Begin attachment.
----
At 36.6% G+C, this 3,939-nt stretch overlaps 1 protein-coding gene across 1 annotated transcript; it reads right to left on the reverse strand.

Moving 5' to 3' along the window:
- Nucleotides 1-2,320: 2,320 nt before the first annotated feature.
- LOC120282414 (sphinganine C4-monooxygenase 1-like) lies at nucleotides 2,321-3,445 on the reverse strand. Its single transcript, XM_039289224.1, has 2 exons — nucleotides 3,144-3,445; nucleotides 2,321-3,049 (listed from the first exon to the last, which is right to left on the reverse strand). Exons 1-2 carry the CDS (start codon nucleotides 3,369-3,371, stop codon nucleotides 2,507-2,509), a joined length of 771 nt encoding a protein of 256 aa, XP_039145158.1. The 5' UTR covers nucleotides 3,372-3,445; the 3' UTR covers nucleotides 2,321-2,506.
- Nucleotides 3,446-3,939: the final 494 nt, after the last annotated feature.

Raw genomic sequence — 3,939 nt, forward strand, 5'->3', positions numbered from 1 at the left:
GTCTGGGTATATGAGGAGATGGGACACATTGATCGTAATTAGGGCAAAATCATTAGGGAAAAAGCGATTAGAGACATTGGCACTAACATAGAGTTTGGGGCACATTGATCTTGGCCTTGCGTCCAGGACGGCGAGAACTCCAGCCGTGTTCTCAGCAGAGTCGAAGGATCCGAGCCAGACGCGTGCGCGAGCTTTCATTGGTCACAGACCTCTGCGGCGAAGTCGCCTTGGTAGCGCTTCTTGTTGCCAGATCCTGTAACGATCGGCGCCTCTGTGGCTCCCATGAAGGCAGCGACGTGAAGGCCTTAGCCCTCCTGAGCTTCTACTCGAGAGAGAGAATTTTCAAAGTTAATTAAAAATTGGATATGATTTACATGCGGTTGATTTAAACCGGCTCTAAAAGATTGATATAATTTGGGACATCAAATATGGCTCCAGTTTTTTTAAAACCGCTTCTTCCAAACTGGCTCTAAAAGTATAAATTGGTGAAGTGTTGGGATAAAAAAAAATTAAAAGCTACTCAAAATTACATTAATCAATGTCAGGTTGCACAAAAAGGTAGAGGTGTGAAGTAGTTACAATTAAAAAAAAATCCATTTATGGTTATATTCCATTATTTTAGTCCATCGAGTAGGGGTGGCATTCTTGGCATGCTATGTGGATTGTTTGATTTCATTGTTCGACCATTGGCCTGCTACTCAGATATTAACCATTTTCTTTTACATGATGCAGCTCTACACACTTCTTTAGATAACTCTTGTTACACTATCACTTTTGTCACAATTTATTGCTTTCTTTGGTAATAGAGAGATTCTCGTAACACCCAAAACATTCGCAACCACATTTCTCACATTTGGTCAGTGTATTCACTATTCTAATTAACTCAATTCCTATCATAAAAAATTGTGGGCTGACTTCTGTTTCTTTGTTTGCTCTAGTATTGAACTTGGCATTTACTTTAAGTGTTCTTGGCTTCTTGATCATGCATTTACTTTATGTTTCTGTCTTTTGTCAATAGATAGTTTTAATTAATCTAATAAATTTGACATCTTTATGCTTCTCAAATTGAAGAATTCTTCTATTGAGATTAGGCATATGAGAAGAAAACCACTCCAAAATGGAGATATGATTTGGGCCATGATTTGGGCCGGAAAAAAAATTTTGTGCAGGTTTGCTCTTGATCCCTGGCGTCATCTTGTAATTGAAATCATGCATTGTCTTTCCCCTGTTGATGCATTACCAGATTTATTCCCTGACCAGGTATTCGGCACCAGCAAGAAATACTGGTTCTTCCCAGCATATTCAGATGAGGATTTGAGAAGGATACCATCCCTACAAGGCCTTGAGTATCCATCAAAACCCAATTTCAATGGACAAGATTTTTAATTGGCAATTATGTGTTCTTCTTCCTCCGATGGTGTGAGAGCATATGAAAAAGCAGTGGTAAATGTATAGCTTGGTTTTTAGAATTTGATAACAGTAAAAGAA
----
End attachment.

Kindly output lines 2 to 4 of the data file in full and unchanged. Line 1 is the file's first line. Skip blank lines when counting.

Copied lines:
Moving 5' to 3' along the window:
- Nucleotides 1-2,320: 2,320 nt before the first annotated feature.
- LOC120282414 (sphinganine C4-monooxygenase 1-like) lies at nucleotides 2,321-3,445 on the reverse strand. Its single transcript, XM_039289224.1, has 2 exons — nucleotides 3,144-3,445; nucleotides 2,321-3,049 (listed from the first exon to the last, which is right to left on the reverse strand). Exons 1-2 carry the CDS (start codon nucleotides 3,369-3,371, stop codon nucleotides 2,507-2,509), a joined length of 771 nt encoding a protein of 256 aa, XP_039145158.1. The 5' UTR covers nucleotides 3,372-3,445; the 3' UTR covers nucleotides 2,321-2,506.